Those alarm bells you hear are schools in the ACC (especially Florida State, Miami and Clemson), plus the Pac-12 leftovers and the Big 12, wondering if they can compete on the football field in 5-10 years without maneuvering quickly to get on the SEC-Big Ten train, which may eventually have their own playoff. It’d be a shocker if more dominos don’t fall soon as the Power 5 moves closer to becoming the Power 2.

ACC should align Miami, Clemson

There’s no disputing ACC football has taken deserved criticism for lack of depth in recent years, but it made the right move this week by scrapping its divisions and going to a 3-5-5 scheduling model, ensuring all teams play each other at least twice every four years.

My only revision for each school’s three permanent opponents would be to replace Boston College as one of Miami’s annual foes with Clemson, thus being on a similar schedule path with Florida State, which has Clemson, Miami and Syracuse. I’m pretty sure first-year Hurricanes coach Mario Cristobal would agree Clemson makes a lot more sense for his attendance-challenged program than B.C.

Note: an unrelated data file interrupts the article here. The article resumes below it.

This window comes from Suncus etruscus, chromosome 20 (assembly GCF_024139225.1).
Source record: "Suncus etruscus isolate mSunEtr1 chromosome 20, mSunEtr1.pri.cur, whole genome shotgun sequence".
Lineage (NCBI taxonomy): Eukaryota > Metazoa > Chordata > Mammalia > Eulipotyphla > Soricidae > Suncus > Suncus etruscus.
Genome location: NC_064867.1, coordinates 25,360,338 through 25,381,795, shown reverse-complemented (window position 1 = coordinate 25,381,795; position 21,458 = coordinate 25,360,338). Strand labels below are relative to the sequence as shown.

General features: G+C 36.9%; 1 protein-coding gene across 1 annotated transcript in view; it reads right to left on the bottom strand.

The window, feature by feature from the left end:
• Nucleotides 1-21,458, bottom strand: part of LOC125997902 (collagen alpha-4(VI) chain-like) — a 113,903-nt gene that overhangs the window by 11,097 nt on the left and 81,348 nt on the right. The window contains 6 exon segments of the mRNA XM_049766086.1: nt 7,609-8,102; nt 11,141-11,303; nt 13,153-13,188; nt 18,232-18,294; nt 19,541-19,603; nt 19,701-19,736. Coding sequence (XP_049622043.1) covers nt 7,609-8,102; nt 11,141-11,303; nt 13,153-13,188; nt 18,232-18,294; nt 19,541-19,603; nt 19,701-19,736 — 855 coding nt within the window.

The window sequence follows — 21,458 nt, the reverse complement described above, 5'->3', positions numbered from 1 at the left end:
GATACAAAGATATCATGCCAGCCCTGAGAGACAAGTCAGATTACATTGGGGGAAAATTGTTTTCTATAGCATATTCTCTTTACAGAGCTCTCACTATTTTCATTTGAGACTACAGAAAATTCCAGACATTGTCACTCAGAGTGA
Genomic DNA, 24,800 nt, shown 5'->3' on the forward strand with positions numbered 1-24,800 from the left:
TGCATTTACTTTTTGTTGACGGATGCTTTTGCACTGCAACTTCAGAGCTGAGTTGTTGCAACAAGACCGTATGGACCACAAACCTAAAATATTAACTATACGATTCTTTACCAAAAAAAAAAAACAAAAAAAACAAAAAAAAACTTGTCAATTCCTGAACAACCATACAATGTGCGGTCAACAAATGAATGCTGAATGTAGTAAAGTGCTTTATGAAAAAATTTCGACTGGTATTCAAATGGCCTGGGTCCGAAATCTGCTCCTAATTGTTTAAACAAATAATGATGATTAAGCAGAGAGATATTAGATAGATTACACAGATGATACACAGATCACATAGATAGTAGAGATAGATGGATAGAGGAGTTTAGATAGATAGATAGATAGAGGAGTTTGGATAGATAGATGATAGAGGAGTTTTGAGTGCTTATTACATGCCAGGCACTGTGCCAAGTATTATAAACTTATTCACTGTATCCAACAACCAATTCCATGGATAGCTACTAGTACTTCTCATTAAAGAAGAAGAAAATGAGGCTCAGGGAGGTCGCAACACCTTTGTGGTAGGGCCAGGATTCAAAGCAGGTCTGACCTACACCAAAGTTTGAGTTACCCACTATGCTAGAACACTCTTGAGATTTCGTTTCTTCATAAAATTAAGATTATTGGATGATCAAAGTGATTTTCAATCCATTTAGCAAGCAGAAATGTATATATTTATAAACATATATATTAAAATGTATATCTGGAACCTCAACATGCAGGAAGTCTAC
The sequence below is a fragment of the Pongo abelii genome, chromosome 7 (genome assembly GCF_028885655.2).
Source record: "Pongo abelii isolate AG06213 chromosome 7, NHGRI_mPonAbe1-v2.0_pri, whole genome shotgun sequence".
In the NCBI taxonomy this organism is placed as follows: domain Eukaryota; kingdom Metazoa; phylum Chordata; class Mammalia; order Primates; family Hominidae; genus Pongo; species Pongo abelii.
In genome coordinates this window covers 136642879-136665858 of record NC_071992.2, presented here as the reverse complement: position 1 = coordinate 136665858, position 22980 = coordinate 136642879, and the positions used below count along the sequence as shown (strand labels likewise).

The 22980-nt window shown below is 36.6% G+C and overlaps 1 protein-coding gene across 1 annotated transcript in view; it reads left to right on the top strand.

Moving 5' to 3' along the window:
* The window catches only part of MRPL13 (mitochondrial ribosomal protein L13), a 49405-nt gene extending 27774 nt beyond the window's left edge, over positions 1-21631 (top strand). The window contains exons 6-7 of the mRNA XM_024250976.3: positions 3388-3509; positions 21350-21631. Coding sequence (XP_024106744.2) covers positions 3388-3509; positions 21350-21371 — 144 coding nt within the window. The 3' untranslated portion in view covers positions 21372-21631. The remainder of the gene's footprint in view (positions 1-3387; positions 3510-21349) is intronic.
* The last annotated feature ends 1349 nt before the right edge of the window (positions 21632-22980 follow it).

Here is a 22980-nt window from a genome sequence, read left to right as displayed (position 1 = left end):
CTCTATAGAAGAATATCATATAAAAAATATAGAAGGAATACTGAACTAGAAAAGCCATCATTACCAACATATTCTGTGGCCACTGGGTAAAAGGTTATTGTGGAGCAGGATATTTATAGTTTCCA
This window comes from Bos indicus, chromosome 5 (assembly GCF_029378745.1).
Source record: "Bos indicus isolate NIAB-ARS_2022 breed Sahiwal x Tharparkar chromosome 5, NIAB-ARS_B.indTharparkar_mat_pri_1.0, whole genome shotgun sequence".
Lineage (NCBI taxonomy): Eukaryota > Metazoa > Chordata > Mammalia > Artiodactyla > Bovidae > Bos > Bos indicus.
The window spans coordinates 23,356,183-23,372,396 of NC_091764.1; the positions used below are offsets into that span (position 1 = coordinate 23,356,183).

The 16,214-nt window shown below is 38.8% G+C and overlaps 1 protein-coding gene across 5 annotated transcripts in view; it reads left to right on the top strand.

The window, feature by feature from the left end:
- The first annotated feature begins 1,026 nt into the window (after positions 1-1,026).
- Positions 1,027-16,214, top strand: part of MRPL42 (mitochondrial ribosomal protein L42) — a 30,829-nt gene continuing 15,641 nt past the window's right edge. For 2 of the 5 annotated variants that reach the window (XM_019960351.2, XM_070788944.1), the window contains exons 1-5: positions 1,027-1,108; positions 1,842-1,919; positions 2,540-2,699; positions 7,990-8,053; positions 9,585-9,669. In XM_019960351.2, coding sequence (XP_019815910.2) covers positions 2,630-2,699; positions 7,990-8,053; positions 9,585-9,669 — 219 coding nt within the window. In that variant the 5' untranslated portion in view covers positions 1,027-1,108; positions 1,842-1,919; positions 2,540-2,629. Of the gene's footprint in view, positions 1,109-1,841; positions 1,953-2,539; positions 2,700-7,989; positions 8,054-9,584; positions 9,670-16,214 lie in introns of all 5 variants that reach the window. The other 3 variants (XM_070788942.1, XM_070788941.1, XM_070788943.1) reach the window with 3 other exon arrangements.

JU athletics securing its assets

With Jacksonville University locking in men’s basketball coach Jordan Mincy and several others on long-term contracts, the Dolphins stayed on that path this week by signing athletic director Alex Ricker-Gilbert, who was on an expiring deal, through the 2026-27 season.

Ricker-Gilbert, 34, might well be courted for a higher-paying job as an associate AD at a big-name school, but he enjoys JU’s more intimate atmosphere and his aligned relationship with president Tim Cost.

“It’s fun to be part of something being built and is building,” said Ricker-Gilbert. “It’s a really good time to be at JU and the president has shown a lot of belief in us. We’re really just scratching the surface of what we can do, like Mincy in his first year.”

Brooklyn could receive a considerable return in a trade for Kevin Durant.
Brooklyn could receive a considerable return in a trade for Kevin Durant.

Going west ideal for Durant

With Kevin Durant demanding a trade from the Brooklyn Nets, who want to accommodate him, the best thing that could happen for the 12-time All-Star and the NBA would be for him to land with the Phoenix Suns.

Seeing Durant having to battle his former team, the NBA champion Golden State Warriors, and ex-teammates Steph Curry and Klay Thompson for superiority in the Western Conference would be must-see TV.